A former leader of Cambridgeshire County Council who sits on the county’s police authority was last week cleared of criminal damage after breaking a car’s wing mirror while cycling, but was instead convicted of cycling without due care and attention, although she claims she was given insufficient time to prepare her defence to the latter charge.
Shona Johnstone, aged 50, who had been hoping to become Cambridgeshire’s first police commissioner prior to the allegations being made against her, was temporarily suspended by the Conservative Party from carrying out her duties as a councillor but is likely to be reinstated following her acquittal on the more serious charge, reports Cambridge News.
The incident giving rise to the charges against her happened in February last year as Ms Johnstone was riding home along a cycle path on Station Road in the village of Over near St Ives.
Cambridge Magistrate’s Court heard that Ms Johnstone had knocked the wing mirror off a Ford Fiesta illegally parked with two wheels on the cycle path as she tried to squeeze past it, but she did not stop, nor did she inform police of the incident.
The vehicle belonged to a builder who was working on a nearby site and who confronted Ms Johnstone at her home about the damage to his vehicle and called police.
The manager of the building site, Richard Peters, maintained that there had been a long-standing dispute between those working there and Ms Johnstone regarding parking on the cycle path, and that the verbal abuse he claimed she gave them led to her being nicknamed “Tourette’s” and the “village idiot” by builders.
Defending Ms Johnstone, Michael Magee insisted that allegations that his client had been aggressive were an “utter fabrication” and that the incident had been due to “poor parking,” an issue she had earlier highlighted to police.
He maintained that the site manager had seen “an opportunity to make trouble and to keep her off your back” through the incident that resulted in the wing mirror being broken.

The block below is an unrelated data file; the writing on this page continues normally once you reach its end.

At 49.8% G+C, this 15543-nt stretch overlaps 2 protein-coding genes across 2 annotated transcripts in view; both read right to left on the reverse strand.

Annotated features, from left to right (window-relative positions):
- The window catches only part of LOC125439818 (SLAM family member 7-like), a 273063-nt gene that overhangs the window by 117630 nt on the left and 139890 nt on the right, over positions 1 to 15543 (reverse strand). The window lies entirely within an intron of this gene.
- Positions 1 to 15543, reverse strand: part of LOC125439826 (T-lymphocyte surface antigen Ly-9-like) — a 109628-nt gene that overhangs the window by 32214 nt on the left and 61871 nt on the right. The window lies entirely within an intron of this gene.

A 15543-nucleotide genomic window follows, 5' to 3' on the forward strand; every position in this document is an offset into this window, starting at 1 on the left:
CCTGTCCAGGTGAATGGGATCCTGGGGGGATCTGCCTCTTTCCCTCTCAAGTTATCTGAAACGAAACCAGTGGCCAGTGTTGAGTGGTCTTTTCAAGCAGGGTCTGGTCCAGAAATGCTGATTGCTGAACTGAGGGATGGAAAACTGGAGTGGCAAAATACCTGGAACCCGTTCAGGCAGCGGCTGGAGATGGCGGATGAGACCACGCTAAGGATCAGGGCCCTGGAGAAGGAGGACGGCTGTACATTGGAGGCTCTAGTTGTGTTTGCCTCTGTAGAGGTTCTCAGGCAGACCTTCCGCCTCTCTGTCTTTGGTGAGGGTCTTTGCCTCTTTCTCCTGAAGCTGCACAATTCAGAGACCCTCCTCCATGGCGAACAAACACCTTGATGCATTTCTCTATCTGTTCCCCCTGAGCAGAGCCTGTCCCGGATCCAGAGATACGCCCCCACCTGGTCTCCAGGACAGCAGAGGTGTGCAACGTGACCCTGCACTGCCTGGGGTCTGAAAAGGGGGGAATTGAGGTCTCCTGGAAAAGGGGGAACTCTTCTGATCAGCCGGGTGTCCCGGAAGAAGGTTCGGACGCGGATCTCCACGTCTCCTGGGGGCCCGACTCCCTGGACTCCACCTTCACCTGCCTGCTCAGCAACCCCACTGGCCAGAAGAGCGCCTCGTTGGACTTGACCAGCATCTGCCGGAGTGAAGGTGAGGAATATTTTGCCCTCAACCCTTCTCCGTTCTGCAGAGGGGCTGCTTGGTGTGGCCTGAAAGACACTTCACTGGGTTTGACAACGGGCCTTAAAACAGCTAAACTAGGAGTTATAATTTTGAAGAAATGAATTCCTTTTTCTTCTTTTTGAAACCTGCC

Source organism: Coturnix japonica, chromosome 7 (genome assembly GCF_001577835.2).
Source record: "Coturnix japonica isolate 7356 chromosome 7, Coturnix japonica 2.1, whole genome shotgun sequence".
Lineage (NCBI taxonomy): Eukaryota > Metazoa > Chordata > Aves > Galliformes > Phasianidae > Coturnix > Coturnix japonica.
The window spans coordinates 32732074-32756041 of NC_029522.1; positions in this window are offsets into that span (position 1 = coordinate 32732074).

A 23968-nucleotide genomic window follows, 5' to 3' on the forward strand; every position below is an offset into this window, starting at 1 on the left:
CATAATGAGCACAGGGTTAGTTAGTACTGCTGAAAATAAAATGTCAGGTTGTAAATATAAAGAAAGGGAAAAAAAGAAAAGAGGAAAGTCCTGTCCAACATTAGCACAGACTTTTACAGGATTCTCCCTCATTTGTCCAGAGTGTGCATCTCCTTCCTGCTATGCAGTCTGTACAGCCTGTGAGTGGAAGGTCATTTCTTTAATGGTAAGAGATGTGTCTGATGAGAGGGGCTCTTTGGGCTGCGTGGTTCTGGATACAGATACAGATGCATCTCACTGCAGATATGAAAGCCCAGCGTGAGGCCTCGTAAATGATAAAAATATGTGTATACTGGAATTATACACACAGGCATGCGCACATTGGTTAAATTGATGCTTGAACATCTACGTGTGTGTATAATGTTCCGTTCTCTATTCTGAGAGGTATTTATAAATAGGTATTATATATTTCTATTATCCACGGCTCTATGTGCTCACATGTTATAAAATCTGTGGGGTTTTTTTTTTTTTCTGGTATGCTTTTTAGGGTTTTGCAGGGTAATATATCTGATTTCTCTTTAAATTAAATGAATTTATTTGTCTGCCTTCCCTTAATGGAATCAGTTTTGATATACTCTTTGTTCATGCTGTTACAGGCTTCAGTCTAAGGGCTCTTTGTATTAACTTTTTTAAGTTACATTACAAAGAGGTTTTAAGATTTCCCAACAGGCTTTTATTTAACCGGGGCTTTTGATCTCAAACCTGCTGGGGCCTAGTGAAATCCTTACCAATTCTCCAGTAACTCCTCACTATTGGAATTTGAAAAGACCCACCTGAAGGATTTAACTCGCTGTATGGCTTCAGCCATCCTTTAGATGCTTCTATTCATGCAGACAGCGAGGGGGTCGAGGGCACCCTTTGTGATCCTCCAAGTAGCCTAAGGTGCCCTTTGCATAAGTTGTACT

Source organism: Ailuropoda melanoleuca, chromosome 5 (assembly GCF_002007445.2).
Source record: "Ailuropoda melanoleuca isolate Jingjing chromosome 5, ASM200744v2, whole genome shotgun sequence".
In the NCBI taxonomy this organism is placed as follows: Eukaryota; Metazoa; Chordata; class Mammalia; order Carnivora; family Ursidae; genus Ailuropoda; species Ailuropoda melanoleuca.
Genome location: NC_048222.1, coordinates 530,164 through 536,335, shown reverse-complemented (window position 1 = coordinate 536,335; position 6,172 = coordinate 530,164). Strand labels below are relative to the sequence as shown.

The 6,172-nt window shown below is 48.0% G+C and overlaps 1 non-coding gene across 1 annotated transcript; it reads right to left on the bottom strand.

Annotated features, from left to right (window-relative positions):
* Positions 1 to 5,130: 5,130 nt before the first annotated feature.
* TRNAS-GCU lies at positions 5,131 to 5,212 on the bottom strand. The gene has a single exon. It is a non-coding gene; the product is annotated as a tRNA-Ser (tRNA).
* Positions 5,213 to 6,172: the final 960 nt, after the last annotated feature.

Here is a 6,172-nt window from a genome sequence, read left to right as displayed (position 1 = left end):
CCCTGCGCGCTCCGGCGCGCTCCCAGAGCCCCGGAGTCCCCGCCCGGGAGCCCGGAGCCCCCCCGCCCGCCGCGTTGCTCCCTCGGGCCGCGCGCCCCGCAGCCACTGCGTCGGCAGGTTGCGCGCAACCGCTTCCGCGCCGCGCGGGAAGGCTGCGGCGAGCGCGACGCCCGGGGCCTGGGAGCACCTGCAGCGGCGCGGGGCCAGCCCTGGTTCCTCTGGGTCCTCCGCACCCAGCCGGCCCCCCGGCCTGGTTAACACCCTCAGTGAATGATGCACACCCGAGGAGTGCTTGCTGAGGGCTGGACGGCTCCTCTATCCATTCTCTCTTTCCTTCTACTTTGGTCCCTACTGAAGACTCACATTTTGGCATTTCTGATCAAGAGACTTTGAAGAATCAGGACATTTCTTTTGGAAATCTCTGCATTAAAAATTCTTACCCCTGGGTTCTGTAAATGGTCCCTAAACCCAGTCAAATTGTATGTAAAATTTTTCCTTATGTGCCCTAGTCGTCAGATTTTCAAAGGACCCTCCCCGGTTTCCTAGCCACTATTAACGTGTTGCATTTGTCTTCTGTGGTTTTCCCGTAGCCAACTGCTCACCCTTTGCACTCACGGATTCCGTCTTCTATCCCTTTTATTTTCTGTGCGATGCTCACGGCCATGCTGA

The magistrates did not accept a claim that Ms Johstone had broken off the wing mirror with her hands, saying they were not persuaded that she had the strength to do so with one arm, but they did say that the standard of her cycling had dropped below that required by law.
“In leaving the scene at pace having had a collision, she didn’t take responsible action appropriate of a person of good character to look around for people or damage, nor did she take appropriate action to report the incident, knowing Mr Singleton had called police,” said the chairman of the bench, David Bredin.
“In a known hazard area she didn’t take appropriate action to avoid a collision and showed poor judgment.”
Following her acquittal on the criminal damage charge, Ms Johnstone, who was fined £350 with costs of £140, claimed in a series of messages on Twitter that she had been given insufficient time to prepare her defence to the alternative charge laid against her.
“Delighted to have been cleared of the charge of criminal damage,” she wrote. “The case against me was a complete fabrication
“Is it reasonable to lay a second charge at 4-00pm the day before the hearing and expect my lawyer to have time to prepare a defence?
“Is it reasonable to wait 5 months, 30 days and 23 hours before laying a second charge? In other words an hour before the time limit expired.
“Am I angry about that - you bet. My faith in British justice is somewhat shaky this morning,” she added.
Born in Scotland, Simon moved to London aged seven and now lives in the Oxfordshire Cotswolds with his miniature schnauzer, Elodie. He fell in love with cycling one Saturday morning in 1994 while living in Italy when Milan-San Remo went past his front door. A daily cycle commuter in London back before riding to work started to boom, he's been news editor at road.cc since 2009. Handily for work, he speaks French and Italian. He doesn't get to ride his Colnago as often as he'd like, and freely admits he's much more adept at cooking than fettling with bikes.